Summary: A look at some of the major reasons that God doesn't always answer our prayers when we want Him to.
A Nagging Question: Why does God make us wait?
The questions linger in our minds.
Even someone with as great a faith as Abraham struggled with these questions.
I want to look at some of the main reasons that He makes us wait. I realize this is not as good as telling you that God is going to take your waiting away. Even though it's a consolation prize, I hope the knowledge that waiting time is not wasted time is of some comfort.
What Might God Be Up To?
1. Waiting may be requiring because of timing issues.
Sometimes we have to wait because God is bringing together a larger plan and our part in it is not just yet.
Example: Karen and I at Marshall, not meeting for five years.
2. Waiting may be required because of others' disobedience.
Sometimes God is ready to move on something, but the free will that others have stands in the way. God will not force someone to do things they don't want to do.
This was repeated again and again in the Old Testament as the prophets cried out to God asking where He was and why He didn't move among His people. All too often, His answer was that He was waiting and withholding His presence because of the sin of His people.
3. Waiting reveals whether we really want it.
- Luke 18:1-8.
Like a child in a toy store, we throw out prayer requests one on top of another. Many of those, though, are not things we're really committed to. We are unwilling to persevere in prayer for them.
Like the child in the toy store, we excitedly cry out our request, only to forget all about it five minutes later.
Waiting gives time to reveal whether this is something that's enough of a burden or concern to us that we're willing to persevere in prayer and action for it.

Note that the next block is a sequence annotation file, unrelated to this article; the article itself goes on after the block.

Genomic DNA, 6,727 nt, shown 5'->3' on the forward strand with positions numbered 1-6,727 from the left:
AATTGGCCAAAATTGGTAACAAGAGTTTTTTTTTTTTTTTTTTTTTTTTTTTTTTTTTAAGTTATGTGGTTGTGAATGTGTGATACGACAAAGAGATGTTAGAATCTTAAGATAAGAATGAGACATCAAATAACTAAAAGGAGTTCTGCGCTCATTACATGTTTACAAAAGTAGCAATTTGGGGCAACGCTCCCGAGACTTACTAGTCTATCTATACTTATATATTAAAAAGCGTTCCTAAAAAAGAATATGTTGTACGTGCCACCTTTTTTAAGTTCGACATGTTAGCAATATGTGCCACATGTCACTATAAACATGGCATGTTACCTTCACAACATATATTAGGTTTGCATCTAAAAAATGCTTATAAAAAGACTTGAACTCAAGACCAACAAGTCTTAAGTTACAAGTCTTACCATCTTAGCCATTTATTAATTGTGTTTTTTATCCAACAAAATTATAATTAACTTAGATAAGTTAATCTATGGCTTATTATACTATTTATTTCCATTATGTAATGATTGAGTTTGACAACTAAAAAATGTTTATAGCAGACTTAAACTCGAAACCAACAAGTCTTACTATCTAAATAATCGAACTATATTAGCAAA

I find v. 8 especially significant. Jesus asks whether He will find faith on the earth when He returns. He sees to be implying that's the most valuable thing He could find when He returns.
4. Waiting builds our faith.
- James 1:2-4.
Faith is the evidence of things not seen.
You can't build up your faith if you're constantly given things as soon as you ask for them.
This is important because faith is something that brings great honor and glory to God. Moments of faith are moments when we believe in God for who He is rather than what He's done. I cannot build up faith if I'm never required to exercise faith.
We tend to view waiting like a battery. I have certain amount of power and the longer God makes me wait the more depleted I am.
Consider an alternative image: a pregnancy. Pregnancy also requires waiting, but the longer you're waiting, the more the child is growing and maturing. In essence, with a pregnancy, the waiting doesn't diminish; it increases.
5. Never having to wait makes you a brat.
We all know of kids who are given everything they want by their parents. We have a name for kids like that: brats.
Simply being given what you want as soon as you ask for it leads to immaturity. You would like to think that someone treated like that comes to appreciate how great their situation is, but we all know that's not true. Instead, what happens is that the child comes to expect that treatment and becomes agitated at even the slightest inconvenience.